UK data show good immune response in over 80s after 2-dose Pfizer COVID-19 shot

April 1, 2021 8:05 AM EDT

FILE PHOTO: A healthcare worker prepares a syringe with a dose of the Pfizer-BioNTech coronavirus disease (COVID-19) vaccine at the Newcastle Racecourse vaccination centre, in Newcastle upon Tyne, Britain January 29, 2021. REUTERS/Lee Smith

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LONDON (Reuters) - Some 98% of 80 to 96 year-olds who had two doses of Pfizer's coronavirus vaccine had a strong antibody immune response, adding to evidence that it can help protect those most at risk of severe or fatal COVID-19, UK data showed on Thursday.

A real-world study of 100 elderly people in Britain also found that participants who had previously been infected with the SARS-CoV-2 virus had a peak antibody response after just one dose of the Pfizer vaccine, and this response remained high after their second dose.

Paul Moss and Helen Parry, respectively a professor and a clinical lecturer at Birmingham University who co-led the study, said the high levels of antibodies detected were very reassuring, particularly since the antibody response was strong right up to the oldest participants at age 96.

"We were surprised, and very pleased," Moss told reporters at a briefing about the findings. "But, of course, this does go with the excellent clinical protection that we're seeing with the vaccine - so it does correlate."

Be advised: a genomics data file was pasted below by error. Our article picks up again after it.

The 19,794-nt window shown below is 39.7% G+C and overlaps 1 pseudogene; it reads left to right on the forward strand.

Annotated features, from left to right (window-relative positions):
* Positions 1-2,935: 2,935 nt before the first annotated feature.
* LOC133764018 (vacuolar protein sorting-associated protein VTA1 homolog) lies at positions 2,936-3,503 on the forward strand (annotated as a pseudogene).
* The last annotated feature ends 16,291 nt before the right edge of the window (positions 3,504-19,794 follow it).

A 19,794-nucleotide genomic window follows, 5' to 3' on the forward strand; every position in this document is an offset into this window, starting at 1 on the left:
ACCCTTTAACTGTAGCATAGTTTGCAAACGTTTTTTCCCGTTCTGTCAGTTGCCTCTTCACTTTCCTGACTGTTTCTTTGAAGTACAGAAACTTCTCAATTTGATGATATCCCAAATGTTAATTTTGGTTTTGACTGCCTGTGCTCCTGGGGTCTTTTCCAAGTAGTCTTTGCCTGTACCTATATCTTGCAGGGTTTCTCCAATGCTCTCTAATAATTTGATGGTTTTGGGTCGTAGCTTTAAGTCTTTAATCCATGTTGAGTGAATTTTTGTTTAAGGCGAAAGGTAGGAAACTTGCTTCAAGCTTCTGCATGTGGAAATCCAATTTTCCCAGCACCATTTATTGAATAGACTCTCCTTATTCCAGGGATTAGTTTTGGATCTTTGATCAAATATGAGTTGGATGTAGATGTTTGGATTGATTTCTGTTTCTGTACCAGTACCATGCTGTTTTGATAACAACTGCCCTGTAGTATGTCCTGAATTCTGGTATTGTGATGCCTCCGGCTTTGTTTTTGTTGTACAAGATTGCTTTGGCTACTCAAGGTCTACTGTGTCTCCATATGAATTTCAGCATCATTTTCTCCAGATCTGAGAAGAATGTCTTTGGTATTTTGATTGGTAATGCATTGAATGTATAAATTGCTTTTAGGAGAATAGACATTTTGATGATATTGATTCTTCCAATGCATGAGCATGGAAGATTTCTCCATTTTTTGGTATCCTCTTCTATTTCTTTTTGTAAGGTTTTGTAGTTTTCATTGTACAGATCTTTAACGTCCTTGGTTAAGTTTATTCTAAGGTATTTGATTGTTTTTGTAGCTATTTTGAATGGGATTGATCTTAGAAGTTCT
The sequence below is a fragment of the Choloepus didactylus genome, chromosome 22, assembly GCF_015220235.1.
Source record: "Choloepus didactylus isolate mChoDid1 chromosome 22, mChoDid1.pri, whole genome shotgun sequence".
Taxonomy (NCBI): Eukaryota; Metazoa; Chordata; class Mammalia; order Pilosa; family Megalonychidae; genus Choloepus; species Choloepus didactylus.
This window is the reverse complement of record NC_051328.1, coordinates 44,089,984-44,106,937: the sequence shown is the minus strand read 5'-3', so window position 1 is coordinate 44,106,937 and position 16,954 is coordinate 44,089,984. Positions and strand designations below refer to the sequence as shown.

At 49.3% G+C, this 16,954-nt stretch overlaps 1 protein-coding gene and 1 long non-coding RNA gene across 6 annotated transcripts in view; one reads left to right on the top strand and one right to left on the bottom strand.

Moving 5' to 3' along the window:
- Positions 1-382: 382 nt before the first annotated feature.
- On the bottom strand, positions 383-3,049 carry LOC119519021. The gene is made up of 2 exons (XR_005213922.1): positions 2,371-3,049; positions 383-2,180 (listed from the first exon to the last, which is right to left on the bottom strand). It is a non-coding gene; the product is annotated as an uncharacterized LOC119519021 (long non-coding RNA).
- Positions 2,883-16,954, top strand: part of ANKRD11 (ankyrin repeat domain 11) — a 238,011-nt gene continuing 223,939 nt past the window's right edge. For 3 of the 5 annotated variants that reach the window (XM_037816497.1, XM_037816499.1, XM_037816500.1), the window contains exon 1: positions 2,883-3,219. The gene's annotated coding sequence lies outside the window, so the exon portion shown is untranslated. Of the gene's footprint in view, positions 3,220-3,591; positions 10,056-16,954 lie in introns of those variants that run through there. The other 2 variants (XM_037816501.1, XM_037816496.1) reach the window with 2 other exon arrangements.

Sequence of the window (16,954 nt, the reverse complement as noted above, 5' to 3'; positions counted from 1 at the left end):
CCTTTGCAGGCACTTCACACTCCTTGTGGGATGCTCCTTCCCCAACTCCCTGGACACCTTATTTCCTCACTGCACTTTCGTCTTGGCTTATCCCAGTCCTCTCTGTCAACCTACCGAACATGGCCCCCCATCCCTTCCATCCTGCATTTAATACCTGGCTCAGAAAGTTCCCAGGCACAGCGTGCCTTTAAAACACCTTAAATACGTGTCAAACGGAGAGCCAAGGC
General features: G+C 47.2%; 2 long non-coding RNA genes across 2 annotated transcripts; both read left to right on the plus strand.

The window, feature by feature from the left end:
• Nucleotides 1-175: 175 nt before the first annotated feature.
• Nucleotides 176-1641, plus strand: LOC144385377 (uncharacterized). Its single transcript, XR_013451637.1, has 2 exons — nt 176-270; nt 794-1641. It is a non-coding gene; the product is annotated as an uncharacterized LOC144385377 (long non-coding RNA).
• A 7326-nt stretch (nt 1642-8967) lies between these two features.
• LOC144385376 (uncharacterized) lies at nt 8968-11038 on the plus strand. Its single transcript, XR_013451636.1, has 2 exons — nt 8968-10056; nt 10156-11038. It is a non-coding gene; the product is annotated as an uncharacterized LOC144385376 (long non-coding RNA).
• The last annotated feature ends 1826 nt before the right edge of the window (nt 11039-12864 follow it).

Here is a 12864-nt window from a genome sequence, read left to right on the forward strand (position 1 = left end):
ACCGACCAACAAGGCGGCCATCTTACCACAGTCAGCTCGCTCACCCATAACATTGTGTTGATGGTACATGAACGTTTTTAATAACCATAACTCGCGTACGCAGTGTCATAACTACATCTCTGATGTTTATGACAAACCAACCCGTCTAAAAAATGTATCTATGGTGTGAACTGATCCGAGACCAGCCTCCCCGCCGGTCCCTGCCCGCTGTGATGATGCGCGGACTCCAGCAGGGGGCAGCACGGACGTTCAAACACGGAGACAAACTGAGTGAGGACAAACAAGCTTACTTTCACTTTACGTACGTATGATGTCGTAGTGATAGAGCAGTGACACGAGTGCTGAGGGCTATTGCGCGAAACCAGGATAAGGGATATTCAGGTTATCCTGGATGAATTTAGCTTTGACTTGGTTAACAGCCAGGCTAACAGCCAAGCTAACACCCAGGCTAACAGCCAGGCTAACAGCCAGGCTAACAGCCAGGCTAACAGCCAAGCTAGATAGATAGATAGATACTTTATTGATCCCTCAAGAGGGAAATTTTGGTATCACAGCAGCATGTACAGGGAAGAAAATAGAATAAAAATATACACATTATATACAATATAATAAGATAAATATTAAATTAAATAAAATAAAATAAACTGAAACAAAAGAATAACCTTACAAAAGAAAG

Pfizer and its co-developer BioNTech said earlier on Thursday that updated clinical trial data showed their vaccine is around 91% effective at preventing COVID-19 cases.

Moss's and Parry's UK study involved 100 people aged 80-96 who were living independently and not in care homes, and who received two doses of the Pfizer COVID-19 vaccine three weeks apart. They were immunised before a UK policy change to extend the gap between COVID-19 vaccine doses to up to 12 weeks.

Immune measurements were taken two weeks after the second dose, the researchers said. The results have not been peer-reviewed by other scientists.

In laboratory tests, the researchers found the SARS-CoV-2 virus was strongly neutralised in serum from blood samples taken from participants.

When tested against a mutated version of the virus called P.1 that was first discovered in Brazil, the levels of neutralisation reduced 14-fold, Parry said, but still showed the shot "retains broad efficacy" against this variant.

(Reporting by Kate Kelland; Editing by Kirsten Donovan)

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